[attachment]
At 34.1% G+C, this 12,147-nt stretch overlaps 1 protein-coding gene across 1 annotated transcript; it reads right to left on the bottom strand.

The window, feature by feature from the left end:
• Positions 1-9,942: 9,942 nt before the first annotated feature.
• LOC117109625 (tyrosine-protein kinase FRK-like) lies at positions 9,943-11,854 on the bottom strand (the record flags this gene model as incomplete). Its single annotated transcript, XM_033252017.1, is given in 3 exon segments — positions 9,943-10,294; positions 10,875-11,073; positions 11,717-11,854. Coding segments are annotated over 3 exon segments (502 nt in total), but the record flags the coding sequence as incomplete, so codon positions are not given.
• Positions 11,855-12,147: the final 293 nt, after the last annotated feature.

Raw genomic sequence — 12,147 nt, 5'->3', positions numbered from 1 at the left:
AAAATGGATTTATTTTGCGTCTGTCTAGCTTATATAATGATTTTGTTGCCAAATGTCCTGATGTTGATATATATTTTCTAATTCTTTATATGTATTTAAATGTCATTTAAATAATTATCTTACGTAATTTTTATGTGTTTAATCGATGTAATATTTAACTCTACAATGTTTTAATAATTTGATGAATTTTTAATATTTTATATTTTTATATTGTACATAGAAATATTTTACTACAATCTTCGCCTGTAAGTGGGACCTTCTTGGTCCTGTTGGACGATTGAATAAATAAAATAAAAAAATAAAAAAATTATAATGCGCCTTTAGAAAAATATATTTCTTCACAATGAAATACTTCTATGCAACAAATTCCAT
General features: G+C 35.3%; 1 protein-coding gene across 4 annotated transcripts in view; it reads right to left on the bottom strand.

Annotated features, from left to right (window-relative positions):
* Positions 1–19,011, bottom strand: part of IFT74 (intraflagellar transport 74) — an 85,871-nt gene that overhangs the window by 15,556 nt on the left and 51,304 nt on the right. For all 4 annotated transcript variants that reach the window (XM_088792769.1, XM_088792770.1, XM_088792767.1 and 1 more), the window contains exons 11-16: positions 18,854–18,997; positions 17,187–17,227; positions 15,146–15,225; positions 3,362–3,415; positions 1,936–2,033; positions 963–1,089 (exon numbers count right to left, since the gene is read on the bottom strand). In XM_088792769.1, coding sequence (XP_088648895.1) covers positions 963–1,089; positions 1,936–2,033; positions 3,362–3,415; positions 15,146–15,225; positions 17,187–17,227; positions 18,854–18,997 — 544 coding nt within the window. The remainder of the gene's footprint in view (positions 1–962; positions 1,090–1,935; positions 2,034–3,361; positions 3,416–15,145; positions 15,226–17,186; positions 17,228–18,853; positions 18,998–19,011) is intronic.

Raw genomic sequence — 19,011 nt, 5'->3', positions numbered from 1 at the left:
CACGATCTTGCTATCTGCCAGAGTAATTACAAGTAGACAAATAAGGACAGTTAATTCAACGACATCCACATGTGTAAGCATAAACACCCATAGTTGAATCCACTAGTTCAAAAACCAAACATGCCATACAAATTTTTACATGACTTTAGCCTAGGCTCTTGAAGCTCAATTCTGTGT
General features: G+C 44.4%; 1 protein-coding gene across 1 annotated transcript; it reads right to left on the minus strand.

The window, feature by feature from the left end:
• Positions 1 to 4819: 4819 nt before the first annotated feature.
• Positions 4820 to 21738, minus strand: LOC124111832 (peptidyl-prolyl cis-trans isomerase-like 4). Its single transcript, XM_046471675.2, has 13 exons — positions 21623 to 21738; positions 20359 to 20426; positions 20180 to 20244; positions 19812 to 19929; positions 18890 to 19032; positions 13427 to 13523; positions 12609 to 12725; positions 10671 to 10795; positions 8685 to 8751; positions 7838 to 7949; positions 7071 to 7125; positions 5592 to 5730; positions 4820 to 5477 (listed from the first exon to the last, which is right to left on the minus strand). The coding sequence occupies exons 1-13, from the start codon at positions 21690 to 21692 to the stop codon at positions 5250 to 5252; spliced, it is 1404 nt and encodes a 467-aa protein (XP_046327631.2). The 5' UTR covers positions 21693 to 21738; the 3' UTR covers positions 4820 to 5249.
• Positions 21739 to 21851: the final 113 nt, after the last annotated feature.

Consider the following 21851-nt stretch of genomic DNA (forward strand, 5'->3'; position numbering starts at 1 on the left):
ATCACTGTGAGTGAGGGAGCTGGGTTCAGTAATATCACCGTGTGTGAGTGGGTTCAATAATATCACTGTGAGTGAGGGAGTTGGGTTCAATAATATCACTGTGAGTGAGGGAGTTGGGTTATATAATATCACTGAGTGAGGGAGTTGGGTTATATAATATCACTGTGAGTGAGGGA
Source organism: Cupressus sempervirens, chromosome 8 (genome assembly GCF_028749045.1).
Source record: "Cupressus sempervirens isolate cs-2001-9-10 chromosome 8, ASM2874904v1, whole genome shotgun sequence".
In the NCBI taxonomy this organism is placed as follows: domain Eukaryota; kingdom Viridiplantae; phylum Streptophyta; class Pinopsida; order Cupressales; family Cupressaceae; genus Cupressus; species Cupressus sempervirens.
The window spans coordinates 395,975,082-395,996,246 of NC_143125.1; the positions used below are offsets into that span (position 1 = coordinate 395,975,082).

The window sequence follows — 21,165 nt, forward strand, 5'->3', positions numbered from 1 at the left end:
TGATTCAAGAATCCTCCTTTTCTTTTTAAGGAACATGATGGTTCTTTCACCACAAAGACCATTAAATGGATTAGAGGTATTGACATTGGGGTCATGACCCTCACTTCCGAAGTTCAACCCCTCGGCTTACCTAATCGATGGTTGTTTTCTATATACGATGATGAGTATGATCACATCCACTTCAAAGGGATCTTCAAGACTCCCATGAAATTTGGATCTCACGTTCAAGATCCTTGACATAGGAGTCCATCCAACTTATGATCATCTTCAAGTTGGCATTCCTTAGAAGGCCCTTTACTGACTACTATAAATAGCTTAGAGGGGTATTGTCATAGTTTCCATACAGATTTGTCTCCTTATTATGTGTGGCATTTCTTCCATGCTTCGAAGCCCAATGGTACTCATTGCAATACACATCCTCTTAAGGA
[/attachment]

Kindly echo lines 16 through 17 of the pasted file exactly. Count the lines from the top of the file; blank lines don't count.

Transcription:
• Positions 4820 to 21738, minus strand: LOC124111832 (peptidyl-prolyl cis-trans isomerase-like 4). Its single transcript, XM_046471675.2, has 13 exons — positions 21623 to 21738; positions 20359 to 20426; positions 20180 to 20244; positions 19812 to 19929; positions 18890 to 19032; positions 13427 to 13523; positions 12609 to 12725; positions 10671 to 10795; positions 8685 to 8751; positions 7838 to 7949; positions 7071 to 7125; positions 5592 to 5730; positions 4820 to 5477 (listed from the first exon to the last, which is right to left on the minus strand). The coding sequence occupies exons 1-13, from the start codon at positions 21690 to 21692 to the stop codon at positions 5250 to 5252; spliced, it is 1404 nt and encodes a 467-aa protein (XP_046327631.2). The 5' UTR covers positions 21693 to 21738; the 3' UTR covers positions 4820 to 5249.
• Positions 21739 to 21851: the final 113 nt, after the last annotated feature.